I don't think that hole was meant for torque wrench.. looking at the description at Brownells, they didn't mention the usage of torque wrench. Also being off set from the center, the torque wrench will not be exactly the torque of the castle nut, assuming your using a socket torque wrench.


http://www.brownells.com/aspx/ns/store/ProductDetail.aspx?p=21254&title=AR-15%2fM16%2fM4+BUTTSTOCK+TOOL

It is meant for a torque wrench. Either you're looking at a different wrench, or you didn't read the whole description
كافر
"Take care of your asshole, gentlemen, and it will take care of you. Its the only one you'll ever have." - axl
Ryo
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Posted: 5/18/2009 11:22:34 PM
[Last Edit: 5/19/2009 12:55:06 AM by Ryo]
Originally Posted By Trumpet:
Originally Posted By Ryo:
Originally Posted By Trumpet:
Nope. Use the M4 stock wrench from Brownells. It has a 1/2" square hole for a torque wrench.


I don't think that hole was meant for torque wrench.. looking at the description at Brownells, they didn't mention the usage of torque wrench. Also being off set from the center, the torque wrench will not be exactly the torque of the castle nut, assuming your using a socket torque wrench.


http://www.brownells.com/aspx/ns/store/ProductDetail.aspx?p=21254&title=AR-15%2fM16%2fM4+BUTTSTOCK+TOOL

It is meant for a torque wrench. Either you're looking at a different wrench, or you didn't read the whole description


This wrench didn't come up on my search words so I didn't see this one. Saw 3 others. Thanks for the link
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SSeric02
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Posted: 5/19/2009 12:42:14 AM
Originally Posted By Elvis-Ar15:
I just tighten it as tight as I can get it without getting stupid and call it good. Havn't had one come loose yet.


I don't have a torque wrench, so I do this. But also stake the nut in two places per the TM with an automatic center punch. I would not ever use Loctite or another thread locker on a castle nut.
titan7
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Posted: 5/19/2009 1:56:07 AM
I just tighten it up firmly, never had an issue.
Winn
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Posted: 5/19/2009 11:27:23 AM
Originally Posted By j3_:
Originally Posted By skulpin:
I would tend to agree with Ken Elmore. It depends on the quality of the receiver extension ie: forged or extruded. I don't knowingly buy junk parts. Ken eludes to ripping the extension out of the lower although I've never seen nor heard of it happening...but anyway, check out page 2 of this thread and the reply by jws360.

Click Here...

Originally Posted By jws360:
I think I have an answer:

Sent a message to Ken at Sawlesales.com, who sells Colt parts. Here is his response:

There is a HUGE difference between a forged and an extruded rec extension. You are looking at fixed stock (rifle) rec extensions.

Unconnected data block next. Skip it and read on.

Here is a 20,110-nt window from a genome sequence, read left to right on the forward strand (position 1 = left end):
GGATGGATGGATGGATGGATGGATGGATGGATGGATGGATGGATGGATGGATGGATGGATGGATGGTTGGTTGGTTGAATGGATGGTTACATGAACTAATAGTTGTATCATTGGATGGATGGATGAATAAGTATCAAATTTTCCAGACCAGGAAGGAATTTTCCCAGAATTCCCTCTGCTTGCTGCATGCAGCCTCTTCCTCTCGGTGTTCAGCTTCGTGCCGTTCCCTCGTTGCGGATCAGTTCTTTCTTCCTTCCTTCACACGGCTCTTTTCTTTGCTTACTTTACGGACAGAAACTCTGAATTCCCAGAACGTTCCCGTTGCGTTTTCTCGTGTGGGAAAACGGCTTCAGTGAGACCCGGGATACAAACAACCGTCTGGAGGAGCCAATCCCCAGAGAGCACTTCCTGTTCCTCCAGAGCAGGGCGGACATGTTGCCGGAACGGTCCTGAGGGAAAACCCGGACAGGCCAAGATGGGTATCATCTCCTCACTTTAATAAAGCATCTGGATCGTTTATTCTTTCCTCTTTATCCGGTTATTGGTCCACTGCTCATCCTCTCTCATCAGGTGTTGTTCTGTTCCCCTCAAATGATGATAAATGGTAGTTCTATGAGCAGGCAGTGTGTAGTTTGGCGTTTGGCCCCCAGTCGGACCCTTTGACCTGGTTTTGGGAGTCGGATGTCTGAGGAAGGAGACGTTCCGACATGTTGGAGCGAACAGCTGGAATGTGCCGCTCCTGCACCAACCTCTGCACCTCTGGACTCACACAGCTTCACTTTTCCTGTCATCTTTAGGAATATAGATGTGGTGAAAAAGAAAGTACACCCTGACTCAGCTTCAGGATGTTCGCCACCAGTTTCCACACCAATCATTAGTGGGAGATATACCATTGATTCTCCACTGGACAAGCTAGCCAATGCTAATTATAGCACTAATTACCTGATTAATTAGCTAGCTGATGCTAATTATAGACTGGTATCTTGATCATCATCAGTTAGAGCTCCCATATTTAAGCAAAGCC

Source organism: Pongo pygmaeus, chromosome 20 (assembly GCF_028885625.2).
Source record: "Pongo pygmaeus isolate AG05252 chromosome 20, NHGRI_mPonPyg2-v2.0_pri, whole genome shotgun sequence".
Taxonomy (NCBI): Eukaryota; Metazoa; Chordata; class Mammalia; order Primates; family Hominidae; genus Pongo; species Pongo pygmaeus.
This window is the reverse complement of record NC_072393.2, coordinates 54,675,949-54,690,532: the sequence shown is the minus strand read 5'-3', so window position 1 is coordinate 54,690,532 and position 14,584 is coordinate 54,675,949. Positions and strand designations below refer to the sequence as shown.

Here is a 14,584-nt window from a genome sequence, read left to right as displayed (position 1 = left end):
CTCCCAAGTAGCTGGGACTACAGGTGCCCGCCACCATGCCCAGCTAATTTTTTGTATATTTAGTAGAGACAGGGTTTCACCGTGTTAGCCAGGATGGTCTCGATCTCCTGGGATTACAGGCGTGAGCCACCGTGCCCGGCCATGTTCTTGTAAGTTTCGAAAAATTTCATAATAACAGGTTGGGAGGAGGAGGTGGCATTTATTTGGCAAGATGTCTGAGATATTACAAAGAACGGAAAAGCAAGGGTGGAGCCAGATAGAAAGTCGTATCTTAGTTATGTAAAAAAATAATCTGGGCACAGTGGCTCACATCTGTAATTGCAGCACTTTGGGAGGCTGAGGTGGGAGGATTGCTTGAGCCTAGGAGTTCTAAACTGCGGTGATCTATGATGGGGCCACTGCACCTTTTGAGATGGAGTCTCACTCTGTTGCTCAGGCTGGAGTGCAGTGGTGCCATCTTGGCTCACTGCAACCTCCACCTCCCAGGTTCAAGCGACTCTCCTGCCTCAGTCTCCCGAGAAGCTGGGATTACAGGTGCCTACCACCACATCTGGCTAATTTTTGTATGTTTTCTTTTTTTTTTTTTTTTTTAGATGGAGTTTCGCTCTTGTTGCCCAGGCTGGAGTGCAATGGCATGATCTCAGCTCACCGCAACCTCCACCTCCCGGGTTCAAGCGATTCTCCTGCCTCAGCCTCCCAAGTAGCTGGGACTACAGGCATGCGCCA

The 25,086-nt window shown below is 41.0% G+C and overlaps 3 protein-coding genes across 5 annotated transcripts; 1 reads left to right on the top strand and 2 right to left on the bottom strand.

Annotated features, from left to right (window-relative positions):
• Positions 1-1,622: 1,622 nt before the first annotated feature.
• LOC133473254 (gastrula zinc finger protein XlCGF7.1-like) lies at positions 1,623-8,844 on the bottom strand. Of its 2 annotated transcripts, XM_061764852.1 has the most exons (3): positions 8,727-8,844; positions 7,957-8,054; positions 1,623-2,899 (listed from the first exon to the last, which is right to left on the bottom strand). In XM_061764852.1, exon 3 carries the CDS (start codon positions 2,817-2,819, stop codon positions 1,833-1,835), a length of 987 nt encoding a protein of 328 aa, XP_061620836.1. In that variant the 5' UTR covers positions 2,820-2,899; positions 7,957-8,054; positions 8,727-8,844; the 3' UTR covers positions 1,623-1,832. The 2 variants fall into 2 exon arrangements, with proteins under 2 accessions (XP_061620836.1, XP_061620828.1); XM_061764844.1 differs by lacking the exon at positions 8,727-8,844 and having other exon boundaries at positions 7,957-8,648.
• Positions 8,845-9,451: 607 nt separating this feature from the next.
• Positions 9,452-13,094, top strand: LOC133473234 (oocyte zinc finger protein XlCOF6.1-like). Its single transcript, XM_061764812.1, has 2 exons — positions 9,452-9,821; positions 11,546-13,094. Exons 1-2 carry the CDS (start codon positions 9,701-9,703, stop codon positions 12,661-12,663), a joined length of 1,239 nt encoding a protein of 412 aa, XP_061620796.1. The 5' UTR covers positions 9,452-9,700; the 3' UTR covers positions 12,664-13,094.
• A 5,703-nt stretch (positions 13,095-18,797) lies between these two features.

The extruded items are softer, much lower quality items. The kind of stuff you find on aftermarket-junk guns.

All torque values on the M16/M4 are in FT/LBS, except the screws which hold the key in place.

Yes, the rec extension nut should be correctly stakes, as designed. No, loctite is not an alternative.

Take Care,
Ken

Ken Elmore

Specialized Armament (1990 - Present)
Instructor, COLT Defense (1997 - 2007)
Sergeant, US Army (1986 - 1990)



This is a debate that will never be won.


I posted a link I think early in that thread to the Colt manual that says it is foot pounds. The advice posted above is as good as it gets. The use of loctite causes the tube to try turning with the nut when loosened and you run the risk of gouging out the tube thread by the alignment part of the plate.



While I understand what you're saying, quite honestly I'd be even more interested in knowing what "values" that Paul at BCM or Steve at ADCO use, and if they happened to differ (e.g. say to use INCH lbs. rather than FT. lbs - or whatever) then I'd likely go with their input instead ... with 100% confidence.

YMMV.


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QUIB
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Posted: 5/19/2009 1:15:03 PM
Originally Posted By j3_:
The use of loctite causes the tube to try turning with the nut when loosened and you run the risk of gouging out the tube thread by the alignment part of the plate.


Guess that would depend on the mechanical aptitude of the installer/remover.

I've personally never had a problem with a drop of blue Loctite.
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Posted: 5/19/2009 10:10:31 PM
[Last Edit: 5/19/2009 10:13:15 PM by j3_]
Originally Posted By QUIB:
Originally Posted By j3_:
The use of loctite causes the tube to try turning with the nut when loosened and you run the risk of gouging out the tube thread by the alignment part of the plate.


Guess that would depend on the mechanical aptitude of the installer/remover.

I've personally never had a problem with a drop of blue Loctite.


I stick to the manual and grease it. Never have tried to torque one. I tighten it by with the wrench by hand and then tap the wrench a few times with a bar to seat it.